A great variety of other company was at [his home] Auchinleck. I felt the entertaining of them in general as a laborious and anxious task. I several times drank too much wine, and suffered severe distress after it. I was quite averse to writing. I was exact only in keeping my Book of Company and Liquors, in which I marked with more regularity than I supposed possible for me all the company with us at dinner in one column, and all night in another, with the different liquors drank each day in separate columns…
He understood his weakness perfectly well, having described himself in verse as a “virtuous man who is inclined to drink; | Who feels an inward suction in his breast, | A raging vortex”.
This dude really gets into it:
The levels of consumption were at times prodigious. On October 13, 1783 there were three men at dinner at Auchinleck, and between them they polished off three bottles of claret, two bottles of port, two bottles of Lisbon, three bottles of Mountain and one bottle of rum. Three days later six men sat down to dinner, but did not rise until they had emptied seven bottles of claret, two “Scotch pints” of claret (each of which was equivalent to three English pints, and thus to approximately two normal bottles), three bottles of port, one bottle of Lisbon, two bottles of Madeira, one bottle of Mountain and one bottle of rum.
You might think that, after such indulgence, a day or so of dry toast and herbal tea might be just the thing. But the following day seven men were at table, and if anything they exceeded the potations of the previous evening. They again drank seven bottles of claret, two Scotch pints of claret, and three bottles of port, before varying the conclusion of the entertainment with two bottles of Lisbon, one bottle of Madeira and no fewer than three bottles of rum. Boswell’s journal entry after this debauch says something for his stamina:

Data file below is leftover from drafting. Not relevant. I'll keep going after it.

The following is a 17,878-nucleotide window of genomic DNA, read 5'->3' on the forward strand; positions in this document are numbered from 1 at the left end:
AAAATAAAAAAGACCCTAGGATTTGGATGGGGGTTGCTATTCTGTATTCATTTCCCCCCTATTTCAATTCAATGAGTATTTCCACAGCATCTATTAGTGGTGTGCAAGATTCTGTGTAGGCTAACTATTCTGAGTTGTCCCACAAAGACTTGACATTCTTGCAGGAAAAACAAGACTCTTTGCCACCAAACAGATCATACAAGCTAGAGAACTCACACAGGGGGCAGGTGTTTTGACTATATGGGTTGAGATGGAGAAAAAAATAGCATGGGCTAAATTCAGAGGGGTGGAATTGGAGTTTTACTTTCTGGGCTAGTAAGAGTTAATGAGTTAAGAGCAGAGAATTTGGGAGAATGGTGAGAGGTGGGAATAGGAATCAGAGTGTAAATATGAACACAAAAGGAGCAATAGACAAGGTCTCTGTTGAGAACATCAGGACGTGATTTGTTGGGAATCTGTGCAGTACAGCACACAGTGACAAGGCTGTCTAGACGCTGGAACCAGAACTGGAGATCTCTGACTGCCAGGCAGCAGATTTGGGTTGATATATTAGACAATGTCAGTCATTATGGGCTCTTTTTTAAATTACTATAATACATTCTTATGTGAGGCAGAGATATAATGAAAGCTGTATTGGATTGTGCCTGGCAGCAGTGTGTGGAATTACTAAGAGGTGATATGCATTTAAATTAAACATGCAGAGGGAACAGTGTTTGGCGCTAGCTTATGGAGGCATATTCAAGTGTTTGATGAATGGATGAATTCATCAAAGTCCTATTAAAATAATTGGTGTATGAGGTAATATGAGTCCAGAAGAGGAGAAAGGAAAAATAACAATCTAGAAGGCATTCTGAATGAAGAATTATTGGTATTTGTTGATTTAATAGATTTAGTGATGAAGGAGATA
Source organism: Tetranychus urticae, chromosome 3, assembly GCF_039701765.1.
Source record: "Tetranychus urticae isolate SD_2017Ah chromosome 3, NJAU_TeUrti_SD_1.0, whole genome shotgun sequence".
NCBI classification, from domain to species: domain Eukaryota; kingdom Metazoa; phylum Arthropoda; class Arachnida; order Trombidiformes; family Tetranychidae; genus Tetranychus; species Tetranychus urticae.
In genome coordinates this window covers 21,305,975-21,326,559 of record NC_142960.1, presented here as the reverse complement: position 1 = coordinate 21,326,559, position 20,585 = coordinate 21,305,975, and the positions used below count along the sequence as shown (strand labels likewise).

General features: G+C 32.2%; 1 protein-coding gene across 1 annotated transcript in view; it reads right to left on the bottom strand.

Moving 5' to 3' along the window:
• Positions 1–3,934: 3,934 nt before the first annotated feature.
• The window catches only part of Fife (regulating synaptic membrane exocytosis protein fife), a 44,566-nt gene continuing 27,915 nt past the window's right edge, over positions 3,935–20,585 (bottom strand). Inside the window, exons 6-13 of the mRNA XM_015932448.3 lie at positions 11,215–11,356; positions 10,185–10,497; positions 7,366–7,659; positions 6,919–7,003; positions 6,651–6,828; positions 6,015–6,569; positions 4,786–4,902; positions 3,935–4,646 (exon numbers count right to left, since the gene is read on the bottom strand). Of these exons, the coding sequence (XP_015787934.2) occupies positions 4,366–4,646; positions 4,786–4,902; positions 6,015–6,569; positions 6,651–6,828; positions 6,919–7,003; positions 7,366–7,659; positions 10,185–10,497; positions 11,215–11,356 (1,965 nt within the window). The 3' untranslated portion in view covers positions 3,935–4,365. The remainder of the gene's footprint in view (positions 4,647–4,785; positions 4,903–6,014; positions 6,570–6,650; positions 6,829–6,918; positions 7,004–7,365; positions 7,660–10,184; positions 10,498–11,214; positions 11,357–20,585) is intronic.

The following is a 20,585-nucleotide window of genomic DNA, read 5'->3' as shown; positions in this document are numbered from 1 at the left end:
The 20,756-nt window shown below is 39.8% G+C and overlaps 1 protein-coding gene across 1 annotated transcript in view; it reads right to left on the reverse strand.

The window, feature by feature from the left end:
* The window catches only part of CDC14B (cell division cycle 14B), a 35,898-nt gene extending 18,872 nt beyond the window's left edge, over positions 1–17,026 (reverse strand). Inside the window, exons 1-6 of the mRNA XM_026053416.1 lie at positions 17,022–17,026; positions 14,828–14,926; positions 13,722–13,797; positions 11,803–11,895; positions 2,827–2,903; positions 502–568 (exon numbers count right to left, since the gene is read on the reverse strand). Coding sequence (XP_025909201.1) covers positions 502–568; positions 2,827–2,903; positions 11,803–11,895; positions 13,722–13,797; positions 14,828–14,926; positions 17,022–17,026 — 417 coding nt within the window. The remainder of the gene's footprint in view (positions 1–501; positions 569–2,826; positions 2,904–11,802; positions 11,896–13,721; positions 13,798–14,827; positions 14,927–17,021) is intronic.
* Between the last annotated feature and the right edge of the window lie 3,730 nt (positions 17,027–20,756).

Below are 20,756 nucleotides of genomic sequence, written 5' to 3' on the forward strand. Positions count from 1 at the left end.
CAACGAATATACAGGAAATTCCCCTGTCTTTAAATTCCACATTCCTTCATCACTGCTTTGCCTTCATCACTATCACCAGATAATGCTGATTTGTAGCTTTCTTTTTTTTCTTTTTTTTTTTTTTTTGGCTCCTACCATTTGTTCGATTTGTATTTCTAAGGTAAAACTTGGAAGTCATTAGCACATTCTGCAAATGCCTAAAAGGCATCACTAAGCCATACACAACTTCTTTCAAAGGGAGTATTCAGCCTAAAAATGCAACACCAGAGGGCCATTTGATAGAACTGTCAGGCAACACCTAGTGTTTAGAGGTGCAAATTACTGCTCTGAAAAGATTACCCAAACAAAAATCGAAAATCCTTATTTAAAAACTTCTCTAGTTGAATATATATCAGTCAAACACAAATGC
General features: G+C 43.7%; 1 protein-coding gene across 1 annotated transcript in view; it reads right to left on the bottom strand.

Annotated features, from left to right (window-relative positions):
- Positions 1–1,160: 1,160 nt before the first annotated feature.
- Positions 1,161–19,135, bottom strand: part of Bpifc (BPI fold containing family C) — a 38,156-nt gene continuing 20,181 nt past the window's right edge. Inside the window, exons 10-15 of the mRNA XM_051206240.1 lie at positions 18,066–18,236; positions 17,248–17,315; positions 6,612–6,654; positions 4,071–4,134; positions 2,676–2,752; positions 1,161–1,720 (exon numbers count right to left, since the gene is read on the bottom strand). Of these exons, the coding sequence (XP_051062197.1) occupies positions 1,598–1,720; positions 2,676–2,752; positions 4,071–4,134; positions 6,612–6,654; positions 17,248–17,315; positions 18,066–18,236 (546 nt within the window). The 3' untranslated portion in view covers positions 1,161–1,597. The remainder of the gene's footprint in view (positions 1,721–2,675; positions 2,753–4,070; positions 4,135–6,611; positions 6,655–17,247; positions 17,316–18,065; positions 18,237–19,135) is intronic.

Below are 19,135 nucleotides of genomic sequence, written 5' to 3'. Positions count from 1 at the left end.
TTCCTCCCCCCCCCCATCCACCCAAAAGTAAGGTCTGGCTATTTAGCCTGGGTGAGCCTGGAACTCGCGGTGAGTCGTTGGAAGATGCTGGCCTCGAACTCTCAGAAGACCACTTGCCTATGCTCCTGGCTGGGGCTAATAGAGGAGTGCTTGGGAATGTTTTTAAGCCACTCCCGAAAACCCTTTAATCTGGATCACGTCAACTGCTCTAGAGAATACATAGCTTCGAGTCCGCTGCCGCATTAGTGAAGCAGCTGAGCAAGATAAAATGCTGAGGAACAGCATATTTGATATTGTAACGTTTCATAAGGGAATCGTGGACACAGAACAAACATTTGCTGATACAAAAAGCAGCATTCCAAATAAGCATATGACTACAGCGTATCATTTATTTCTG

I drank a great deal of wine without feeling any bad effect…While I kept the highest pitch of jollity, I at the same time maintained the peculiar decorum of the family of Auchinleck.
On one occasion he had given a dinner for some friends to whom he had lost a bet that he would not get a dose of the clap while travelling in Europe. Overwhelmed with drink, he became confused on his way back to his lodgings, and wandered instead into “a low house in one of the alleys in Edinburgh where I knew a common girl lodged, and like a brute as I was I lay all night with her”.
The next morning he showed clear signs of the pox. Five weeks later he repeated the frolic, spending the night with “a whore worthy of Boswell, if Boswell must have a whore”.